"The More Things Don't Change, The More They Stay The Same"
In the world of computer gaming there are only a few minimum criteria that a person must have in order to be considered a real gamer. One of those basic criteria is that you know what Sim City, and Sim City 2000 are, and that you have hopefully played them.
There are several defining games in the world of PC gaming, titles that created entire genres of future games. When Sim City hit the streets in 1988, it broke all the molds. It was the first simulation of running and building a city. There was no victory, no fighting, just the attempt to create the perfect city populated by SIMS, as the little virtual people were called. Then in 1992 came Sim City 2000 which took the Sim City formula, expanded on it, and damned near perfected it into one of the best, most enduring games ever made.
Even by today's standards, Sim City 2000 is one good looking, great playing "software toy" as those sorts of games are sometimes called. It has been 6 years since Sim City 2000. Six years of playing Maxis' (the creators of Sim City) other, lower quality Sim Games (achem, Sim Copter, ahem). With the possible exceptions of Sim Ant and Sim Earth, Sim City and Sim City 2000 were far and away the best that Maxis ever made.
But now, we have Sim City 3000. After the incredible leap that Sim City 2000 was over the original, it isn't unreasonable to think that we were all expecting something big of Sim City 3000. Real big. What we got instead is Sim City 2000 version 2.
The basic premise of Sim City 3000 is to... well... build and manage a city. You have to deal with zoning, utilities, budget, water, power, land values, tourism, crime, disasters, pollution, and just about everything else under the sun. All the while trying to make a metropolis pretty enough to make Paris blush.
To make a city you must set up industrial, commercial, and residential zones with varying levels of density. Then you must supply transportation, power, and water. You have to make the city a good place for people to come to. If you accomplish this, SIMS, the virtual people in the game, will flock to your city to build houses, business, factories, airports, etc... Tax revenues must be collected, money must be carefully spent. Every little factor that you could imagine can cause SIMS to be happy or sad. They can cause your city to either be a shinning citadel, or a run-down slum. This sort of depth makes Sim City 3000 a rewarding, entertaining game. But, although SC3000 has gotten slightly more complicated, it is still essentially the same as SC2000.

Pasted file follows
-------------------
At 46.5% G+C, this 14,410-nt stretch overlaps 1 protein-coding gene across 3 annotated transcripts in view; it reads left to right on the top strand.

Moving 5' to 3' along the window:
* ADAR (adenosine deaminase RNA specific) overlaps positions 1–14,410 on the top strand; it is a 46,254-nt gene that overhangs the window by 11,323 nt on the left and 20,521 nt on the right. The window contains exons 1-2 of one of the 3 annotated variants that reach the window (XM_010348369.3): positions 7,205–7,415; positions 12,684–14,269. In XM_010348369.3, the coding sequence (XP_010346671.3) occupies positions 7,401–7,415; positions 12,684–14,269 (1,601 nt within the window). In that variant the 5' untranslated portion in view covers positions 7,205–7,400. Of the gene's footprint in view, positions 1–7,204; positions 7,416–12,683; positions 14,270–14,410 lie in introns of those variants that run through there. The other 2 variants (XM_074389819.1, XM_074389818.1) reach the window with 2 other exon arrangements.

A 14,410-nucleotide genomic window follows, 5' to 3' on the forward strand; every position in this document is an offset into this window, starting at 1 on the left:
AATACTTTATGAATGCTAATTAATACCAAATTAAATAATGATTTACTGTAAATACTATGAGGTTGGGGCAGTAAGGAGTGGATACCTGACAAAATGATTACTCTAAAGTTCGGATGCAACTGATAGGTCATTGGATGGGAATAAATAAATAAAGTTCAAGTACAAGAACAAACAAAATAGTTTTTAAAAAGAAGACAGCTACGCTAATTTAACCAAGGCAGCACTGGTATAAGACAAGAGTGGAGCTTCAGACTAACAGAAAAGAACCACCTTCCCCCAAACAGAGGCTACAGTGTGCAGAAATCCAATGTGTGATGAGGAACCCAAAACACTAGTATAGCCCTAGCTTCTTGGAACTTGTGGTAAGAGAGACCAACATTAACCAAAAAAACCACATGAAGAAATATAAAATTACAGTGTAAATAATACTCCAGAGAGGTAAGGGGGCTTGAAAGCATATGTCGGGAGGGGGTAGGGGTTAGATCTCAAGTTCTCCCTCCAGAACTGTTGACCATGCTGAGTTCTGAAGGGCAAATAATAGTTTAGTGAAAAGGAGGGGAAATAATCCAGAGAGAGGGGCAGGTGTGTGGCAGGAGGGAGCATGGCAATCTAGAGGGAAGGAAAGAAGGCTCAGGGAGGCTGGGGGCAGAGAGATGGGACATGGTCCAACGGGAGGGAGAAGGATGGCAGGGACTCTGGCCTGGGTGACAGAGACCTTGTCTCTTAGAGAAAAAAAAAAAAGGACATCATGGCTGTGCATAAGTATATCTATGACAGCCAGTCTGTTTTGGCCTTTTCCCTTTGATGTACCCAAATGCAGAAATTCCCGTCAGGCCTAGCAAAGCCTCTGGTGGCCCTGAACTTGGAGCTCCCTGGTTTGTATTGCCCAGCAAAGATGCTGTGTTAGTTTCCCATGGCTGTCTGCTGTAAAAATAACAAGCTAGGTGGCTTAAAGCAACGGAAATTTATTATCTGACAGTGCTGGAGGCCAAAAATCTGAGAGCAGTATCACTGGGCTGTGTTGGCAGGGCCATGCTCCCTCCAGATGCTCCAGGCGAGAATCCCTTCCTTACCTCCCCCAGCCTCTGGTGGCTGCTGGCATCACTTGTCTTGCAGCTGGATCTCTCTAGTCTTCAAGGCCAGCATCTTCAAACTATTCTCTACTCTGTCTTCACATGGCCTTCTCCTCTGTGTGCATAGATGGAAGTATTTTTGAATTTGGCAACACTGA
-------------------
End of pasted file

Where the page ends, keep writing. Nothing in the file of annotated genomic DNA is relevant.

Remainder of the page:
The graphics have received a major overhaul from SC2000. The world is still based on a grid, seen at a 45º angle from variable zoom levels. The buildings are highly detailed; everything is colorful and fun to look at when things are going well, depressing when things are going badly. In a major improvement, you can actually see your little SIMS walking around, and driving their cars down the streets. Traffic jams are now actually viewed in full detail (A truck is in the middle of an intersection, can't back up, etc…) rather than just a few dots.
Although most of the time the graphics are very detailed and compelling, for some reason, at the closest zoom level, all the buildings get blurred and pixilated, like the designers neglected to render one layer of magnification in a rush to finish the game. There are a few other features, like the Building Architect Tool, only available online, that also point to SC3000 being rushed out the door before completion. The terrain is also rather abstract and insubstantial, unlike the fairly convincing terrain of SC2000.
Sound is also well done. The audio does a good job of portraying the hustle and bustle of a city to the gamer. The soft jazz soundtrack also makes for a comfortable, pleasant gaming experience.
Very little is new, though, about SC3000. There is the addition of famous landmarks like the Empire State Building, which you can pop into your city to attract tourists. There is a new interface which is a complete break from the highly modular, window based interface of SC2000, but works well enough and may be sipler for less serious computer users.
There are also just a hell of a lot more types of everything, from houses to industrial plants. The variety in the types of buildings has been greatly increased. This makes your cities more unique and neighborhoods far less redundant. There are also a few streamlining fixes, water pipes and subways no longer interfere with each other, and the behind the scenes AI that controls the little factors in the game is more complex now, making SC3000 even deeper and more complex. Contrary to the belief of many politicians, money will no longer solve everything. In addition, the role of the "neighboring cities" has been expaned, you can now trade with them, or try to cheat their shirts off.
Overall, however, there is simply not very much new here. Sim City 3000 adheres rigidly to the Sim City 2000 formula, updates the graphics, and adds in a few new touches. Think of is as Version 2, the 1999 update. That is not to say that it does not play very well. In fact, it is every bit as much fun as Sim City 2000 was. We were all just expecting a little more, something different. You know, come to think of it, Sim City was contemporary, Sim City 2000 would get slightly futuristic, so shouldn't Sim City 3000 really be simulating the city of 1000 years in the future? Perhaps that'll be Maxis' next game. Hell, I'll by that for a dollar.